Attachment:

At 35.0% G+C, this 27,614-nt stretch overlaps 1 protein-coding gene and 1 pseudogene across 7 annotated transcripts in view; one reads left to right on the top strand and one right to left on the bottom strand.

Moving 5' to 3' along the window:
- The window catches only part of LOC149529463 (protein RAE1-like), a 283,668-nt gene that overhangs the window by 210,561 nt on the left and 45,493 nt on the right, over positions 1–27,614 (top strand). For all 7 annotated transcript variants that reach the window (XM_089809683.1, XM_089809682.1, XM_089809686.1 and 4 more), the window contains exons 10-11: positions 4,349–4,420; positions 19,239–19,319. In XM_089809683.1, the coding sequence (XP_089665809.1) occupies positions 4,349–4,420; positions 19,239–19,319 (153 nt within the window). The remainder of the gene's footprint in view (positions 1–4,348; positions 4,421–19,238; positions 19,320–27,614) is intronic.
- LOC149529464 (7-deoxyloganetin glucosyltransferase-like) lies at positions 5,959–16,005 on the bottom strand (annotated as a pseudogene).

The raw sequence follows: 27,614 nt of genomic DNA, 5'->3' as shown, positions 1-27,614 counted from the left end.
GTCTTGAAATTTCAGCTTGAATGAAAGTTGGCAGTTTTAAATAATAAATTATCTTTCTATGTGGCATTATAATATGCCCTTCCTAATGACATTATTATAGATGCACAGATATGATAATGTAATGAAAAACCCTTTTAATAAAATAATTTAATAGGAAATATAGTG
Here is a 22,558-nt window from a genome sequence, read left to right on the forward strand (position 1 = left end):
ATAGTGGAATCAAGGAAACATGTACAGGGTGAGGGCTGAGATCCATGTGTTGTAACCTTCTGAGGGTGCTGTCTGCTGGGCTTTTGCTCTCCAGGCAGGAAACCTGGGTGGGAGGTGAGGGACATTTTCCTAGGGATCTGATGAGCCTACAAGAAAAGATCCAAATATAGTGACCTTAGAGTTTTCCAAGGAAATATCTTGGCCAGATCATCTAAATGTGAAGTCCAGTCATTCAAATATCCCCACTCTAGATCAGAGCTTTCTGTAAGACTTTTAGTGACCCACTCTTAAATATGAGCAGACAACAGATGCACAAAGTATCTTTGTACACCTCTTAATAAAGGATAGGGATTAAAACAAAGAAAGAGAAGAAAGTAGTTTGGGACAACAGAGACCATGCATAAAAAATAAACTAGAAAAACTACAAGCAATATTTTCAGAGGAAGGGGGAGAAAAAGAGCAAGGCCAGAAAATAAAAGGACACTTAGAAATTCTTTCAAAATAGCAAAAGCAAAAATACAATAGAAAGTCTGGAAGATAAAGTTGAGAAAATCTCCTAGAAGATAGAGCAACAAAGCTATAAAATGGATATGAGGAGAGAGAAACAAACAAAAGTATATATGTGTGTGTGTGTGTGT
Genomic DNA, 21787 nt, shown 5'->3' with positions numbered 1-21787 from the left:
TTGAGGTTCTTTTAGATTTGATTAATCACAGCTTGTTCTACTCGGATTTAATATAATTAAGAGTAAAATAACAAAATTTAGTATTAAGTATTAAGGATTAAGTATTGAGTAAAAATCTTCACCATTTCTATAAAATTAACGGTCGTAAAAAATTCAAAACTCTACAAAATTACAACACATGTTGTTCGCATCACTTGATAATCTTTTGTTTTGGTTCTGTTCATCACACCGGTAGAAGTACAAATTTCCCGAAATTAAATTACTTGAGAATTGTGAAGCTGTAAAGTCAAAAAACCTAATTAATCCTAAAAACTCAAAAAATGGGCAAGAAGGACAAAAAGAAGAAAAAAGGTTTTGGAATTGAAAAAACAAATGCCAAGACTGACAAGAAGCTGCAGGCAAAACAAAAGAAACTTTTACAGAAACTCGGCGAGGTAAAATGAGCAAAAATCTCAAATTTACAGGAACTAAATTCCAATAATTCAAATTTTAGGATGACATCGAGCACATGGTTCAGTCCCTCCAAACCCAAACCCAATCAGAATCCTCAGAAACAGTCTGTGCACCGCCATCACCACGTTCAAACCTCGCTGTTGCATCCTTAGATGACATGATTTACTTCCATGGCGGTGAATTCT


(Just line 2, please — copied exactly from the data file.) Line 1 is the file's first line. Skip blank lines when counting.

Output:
Moving 5' to 3' along the window: